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Automated, portable, concurrent, WMD detection system

Award Information
Agency: Department of Health and Human Services
Branch: N/A
Contract: 1R41AI059138-01A1
Agency Tracking Number: AI059138
Amount: $994,832.00
Phase: Phase I
Program: STTR
Solicitation Topic Code: N/A
Solicitation Number: N/A
Solicitation Year: N/A
Award Year: 2004
Award Start Date (Proposal Award Date): N/A
Award End Date (Contract End Date): N/A
Small Business Information
HUBZone Owned: N
Woman Owned: N
Socially and Economically Disadvantaged: N
Principal Investigator
 (808) 263-6387
Business Contact
Phone: (808) 263-6387
Research Institution
 2207 PEARSON HALL, RM. 15
AMES, IA, 50011
 Nonprofit college or university
DESCRIPTION (provided by applicant): The overall goal of this project is the development of a fully automated, wireless ethernet capable, near realtime, field deployable immunoassay-based analysis system for the concurrent, ultra low-level detection of biowarfare agents in air or water by using innovations in surface enhanced Raman scattering (SERS) and related supporting materials and hardware. As a proving ground for this concept, this Phase I effort has three major objectives. The first objective is to develop the requisite Raman active labels and sample handling protocols for the simultaneous, low-level detection (approximately 100 biolites) of simulants for Bacillus anthracis (anthrax), Clostridium botulinum (botulism), Yersinia pestis (plague), and Variola major (smallpox). The second objective is to devise a facile approach for sample concentration that will realize equilibration time's prior to readout of less than one minute. The third objective is to reduce the size and power requirements of our current NanoRamanTM I instrument to that of a 1980's cell phone. Thereby, the combined system of Extrinsic Raman Labels (ERLTM) along with the NanoRamanTM I instrument could function as a highly sensitive detection and labeling method that can be applied in a high throughput format by reading multiple biomarkers concurrently at a single biochip detector (sensor) address, and could be utilized for many portable applications. The successful completion of these three objectives will provide the framework upon which in Phase II, a detection system could be made that can detect all of the pathogens listed in Categories A, B and C that are amenable to immunoassay-based analysis, concurrently, with detection levels approaching single biolite and response times of a few minutes, in a compact, low power, portable device.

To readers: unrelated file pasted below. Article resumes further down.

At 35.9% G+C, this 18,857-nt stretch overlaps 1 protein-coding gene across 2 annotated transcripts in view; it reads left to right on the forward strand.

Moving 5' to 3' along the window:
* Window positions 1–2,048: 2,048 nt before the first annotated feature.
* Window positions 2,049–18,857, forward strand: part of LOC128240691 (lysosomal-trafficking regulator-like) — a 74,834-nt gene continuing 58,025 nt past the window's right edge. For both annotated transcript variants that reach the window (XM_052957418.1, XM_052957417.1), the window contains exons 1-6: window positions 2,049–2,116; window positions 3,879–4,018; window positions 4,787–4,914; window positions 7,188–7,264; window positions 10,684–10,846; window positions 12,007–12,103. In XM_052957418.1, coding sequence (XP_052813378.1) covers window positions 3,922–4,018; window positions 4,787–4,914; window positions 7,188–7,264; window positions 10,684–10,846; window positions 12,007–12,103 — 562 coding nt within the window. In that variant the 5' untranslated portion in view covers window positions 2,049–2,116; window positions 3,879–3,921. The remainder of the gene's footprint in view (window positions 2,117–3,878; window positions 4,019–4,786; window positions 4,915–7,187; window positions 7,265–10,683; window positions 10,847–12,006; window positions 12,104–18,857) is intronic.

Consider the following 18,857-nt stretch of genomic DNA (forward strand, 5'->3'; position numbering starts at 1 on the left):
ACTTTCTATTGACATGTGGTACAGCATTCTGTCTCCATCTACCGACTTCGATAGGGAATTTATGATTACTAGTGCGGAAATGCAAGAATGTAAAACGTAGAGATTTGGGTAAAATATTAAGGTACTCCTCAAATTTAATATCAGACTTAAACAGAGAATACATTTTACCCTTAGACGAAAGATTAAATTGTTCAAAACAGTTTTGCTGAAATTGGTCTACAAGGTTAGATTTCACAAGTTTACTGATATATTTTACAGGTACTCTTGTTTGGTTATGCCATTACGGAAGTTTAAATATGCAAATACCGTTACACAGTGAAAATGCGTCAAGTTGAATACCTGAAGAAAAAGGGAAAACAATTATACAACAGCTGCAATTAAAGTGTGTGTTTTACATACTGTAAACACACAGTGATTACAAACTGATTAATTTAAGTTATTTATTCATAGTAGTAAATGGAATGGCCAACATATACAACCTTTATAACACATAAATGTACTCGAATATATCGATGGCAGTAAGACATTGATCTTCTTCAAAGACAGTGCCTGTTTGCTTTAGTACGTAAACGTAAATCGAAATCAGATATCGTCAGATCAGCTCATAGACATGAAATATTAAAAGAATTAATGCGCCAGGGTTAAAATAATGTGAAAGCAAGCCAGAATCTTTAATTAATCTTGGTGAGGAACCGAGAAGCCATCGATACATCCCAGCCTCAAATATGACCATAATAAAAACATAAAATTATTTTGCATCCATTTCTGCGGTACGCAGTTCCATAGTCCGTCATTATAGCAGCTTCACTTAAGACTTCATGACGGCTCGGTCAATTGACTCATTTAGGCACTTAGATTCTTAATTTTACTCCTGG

* Information listed above is at the time of submission. *

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